Rasheeda Speaking. It stars Tonya Pinkins, Dianne Wiest, Patricia Connolly and Darren Goldstein. Joel Drake Johnson's new play is under the direction of Cynthia Nixon, making her directorial debut.
Wow! What an afternoon. Aside from it conjuring all sorts of office PTSD for me, I found the play to be uncomfortable and quite terrifying, although quite hilarious. It's the best and worst kind of comedy - the one that punches you in the stomach and makes you think about it's message for maybe ever...and hopefully it reached out and changed a few minds. The story is set in a doctor's office. The main characters are two administrative assistants who seem to be friends and amiable co-workers until their boss stirs things up by promoting the older white one in order to get less experienced black one. Nobody will say what they really mean and it's a itchy dance around racism and prejudices, both perceived and very real.
I felt so challenged as a white person in the midst of some very diverse audience demographics. I was sitting beside an older white woman and the two of us were sandwiched between black women. The audience was a pretty mixed racially, although I was among the few younger seat fillers. All of the black women in our row were ready for Tonya Pinkins to take them to church, as it were. They were having a great time! Meanwhile, I felt nervous on a number of levels. There are office politics, scary co-workers and manipulation flying around the room. The whole kettle threatening to boil over at any minute and it has everybody on edge. Each of the characters (and probably every last audience member) had some prejudice whether they admitted it, much less realized it.
The play was superbly acted, which should not surprise anybody considering the pedigree of its actor and director (Tonys, Emmys, Oscar, etc galore). As usual, I had a hard time keeping my eyes off Tonya Pinkins. She's a magnet, cool and gorgeous and so very, very real in every movement. Dianne Wiest is sheer perfection at playing meek and unsure of herself and falls apart in front of the audience's eyes. Darren Goldstein smarmy and disgusting and quite perfect as the manipulative, upper middle class white doctor (ugh, my bosses were not doctors, but lawyers and I could see his type coming a mile away). Patricia Connolly is wonderfully oblivious as the little old lady patient - she has no idea that she's saying anything wrong at all and quite outrageously threatens to steal the whole show.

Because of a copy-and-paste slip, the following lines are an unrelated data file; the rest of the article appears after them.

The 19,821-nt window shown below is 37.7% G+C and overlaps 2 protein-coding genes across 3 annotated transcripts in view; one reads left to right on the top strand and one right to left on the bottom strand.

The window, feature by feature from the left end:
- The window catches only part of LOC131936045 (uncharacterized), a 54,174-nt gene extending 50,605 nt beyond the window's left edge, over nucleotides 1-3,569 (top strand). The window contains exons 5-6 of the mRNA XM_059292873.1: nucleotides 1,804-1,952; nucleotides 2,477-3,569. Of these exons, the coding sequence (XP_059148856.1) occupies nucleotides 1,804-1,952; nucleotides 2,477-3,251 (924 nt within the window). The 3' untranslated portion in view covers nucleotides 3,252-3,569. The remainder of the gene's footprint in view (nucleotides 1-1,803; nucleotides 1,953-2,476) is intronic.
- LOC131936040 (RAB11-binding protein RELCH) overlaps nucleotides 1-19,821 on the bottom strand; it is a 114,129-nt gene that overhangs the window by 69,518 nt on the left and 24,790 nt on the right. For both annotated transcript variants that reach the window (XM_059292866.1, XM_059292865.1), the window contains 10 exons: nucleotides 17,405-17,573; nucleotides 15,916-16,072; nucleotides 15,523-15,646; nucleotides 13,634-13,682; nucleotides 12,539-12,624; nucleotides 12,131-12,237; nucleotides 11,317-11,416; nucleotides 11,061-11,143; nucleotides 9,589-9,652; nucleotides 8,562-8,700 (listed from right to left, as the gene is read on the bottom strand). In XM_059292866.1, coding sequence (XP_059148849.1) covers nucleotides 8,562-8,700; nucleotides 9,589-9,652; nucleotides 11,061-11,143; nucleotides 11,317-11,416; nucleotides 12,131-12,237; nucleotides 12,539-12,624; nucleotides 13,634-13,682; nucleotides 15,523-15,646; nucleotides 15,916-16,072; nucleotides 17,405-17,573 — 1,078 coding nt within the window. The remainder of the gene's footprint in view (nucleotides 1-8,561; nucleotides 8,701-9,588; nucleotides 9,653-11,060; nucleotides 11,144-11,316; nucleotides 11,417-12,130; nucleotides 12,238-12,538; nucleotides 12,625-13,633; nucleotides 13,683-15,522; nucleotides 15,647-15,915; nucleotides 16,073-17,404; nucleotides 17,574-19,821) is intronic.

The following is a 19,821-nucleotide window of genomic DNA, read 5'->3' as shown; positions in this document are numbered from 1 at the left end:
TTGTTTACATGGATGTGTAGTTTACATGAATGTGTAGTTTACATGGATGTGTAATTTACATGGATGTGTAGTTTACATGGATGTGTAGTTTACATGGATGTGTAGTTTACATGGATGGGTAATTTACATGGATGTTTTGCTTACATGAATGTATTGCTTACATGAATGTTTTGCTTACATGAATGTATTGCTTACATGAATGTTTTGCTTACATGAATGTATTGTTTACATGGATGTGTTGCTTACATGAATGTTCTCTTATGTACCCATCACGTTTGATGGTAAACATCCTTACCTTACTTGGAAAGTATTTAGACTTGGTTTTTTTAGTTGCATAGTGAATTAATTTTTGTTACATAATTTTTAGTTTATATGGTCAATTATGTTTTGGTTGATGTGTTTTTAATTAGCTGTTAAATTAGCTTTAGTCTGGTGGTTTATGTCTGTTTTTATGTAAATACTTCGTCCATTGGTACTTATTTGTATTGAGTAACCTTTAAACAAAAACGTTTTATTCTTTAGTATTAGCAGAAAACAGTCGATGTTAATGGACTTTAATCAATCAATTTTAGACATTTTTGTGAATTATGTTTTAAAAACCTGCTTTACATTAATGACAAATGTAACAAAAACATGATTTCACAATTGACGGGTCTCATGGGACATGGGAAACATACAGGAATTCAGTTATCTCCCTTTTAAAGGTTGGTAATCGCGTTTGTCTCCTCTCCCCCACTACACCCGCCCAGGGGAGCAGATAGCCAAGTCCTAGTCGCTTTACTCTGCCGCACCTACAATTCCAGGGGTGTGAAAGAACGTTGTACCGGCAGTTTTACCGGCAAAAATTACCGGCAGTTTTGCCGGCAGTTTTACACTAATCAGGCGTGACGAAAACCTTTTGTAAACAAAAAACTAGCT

Rasheeda Speaking is on until March 22nd produced by The New Group at The Pershing Square Signature Center in the The Romulus Linney Courtyard Theatre, 480 West 42nd Street. I used Broadwaybox for discounted tickets.
Last week Debbie Voigt presented the new York City premier of her one woman show "Voigt Lessons" at the 92nd Street Y last Thursday night. And girl, there were lessons to be learned.
Aside from loving her singing, Debbie is a personal heroine of mine: she has shared her journey of conquering her compulsive overeating and addiction, weight issues, and other personal hurdles. She published her memoirs, Call Me Debbie: True Confessions of a Down-To-Earth Diva, in January.
Voigt Lessons, a lovely evening of song and story, is a beautiful companion to her published memoirs. The piece was created by Deborah Voigt, Terrence McNally (Tony award winning playwright and book writer) and opera and theatre director Francesca Zambello. Richard Jay-Alexander staged the evening. Debbie was accompanied on piano by her music direct, Kevin Stites.
Debbie talked of learning to sing in the choir as a little girl in church to her time in high school musical theatre to learning to sing opera on the largest stages in the world. She punctuated her very personal history by sharing some of her favorite songs from The Carpenters, musical theatre, old hymns and even Strauss and Brahms lieder. She teased us with the opening bars to the second act of Tannhäuser. She especially wowed us with her rendention of the tenor aria Nessun Dorma. She even thru in a 'Ho-jo-to-ho'! She closed the evening with the old gospel, His Eye is on the Sparrow.
She is warm, funny and beautiful. She worked from a script for the evening, but at times spontaneously and to our great delight, went off book from time to time bring even greater joy to the evening. Debbie did say shes still has some of the great roles in her, for which I cheered as loud as I could: Kostelnička (Jenufa), Ortrud (Lohengrin), Dolly (Hello Dolly!) and Mame (Hell Yes!). This was an evening of range - range of music and emotion - and I have no doubt she's up to any and all of these roles.
I found the evening to be quite cathartic. I found myself in tears from the honest emotion and stories she shared. I'm very grateful that she has been brave enough to own up and tell us all about all of this. It's not easy. As a woman who has struggled with compulsive overeating for as long as I can remember, I identify with her story and I know it's the hardest thing to work on much less talk about. Everything and anything is easy compared to this, at least for me. After the concert, I waited in line to have her sign my copy of her book and I'm so glad I did. I felt a boost to continue working on my goals just being able to tell her thanks for being so brave. Thanks very much indeed, Debbie.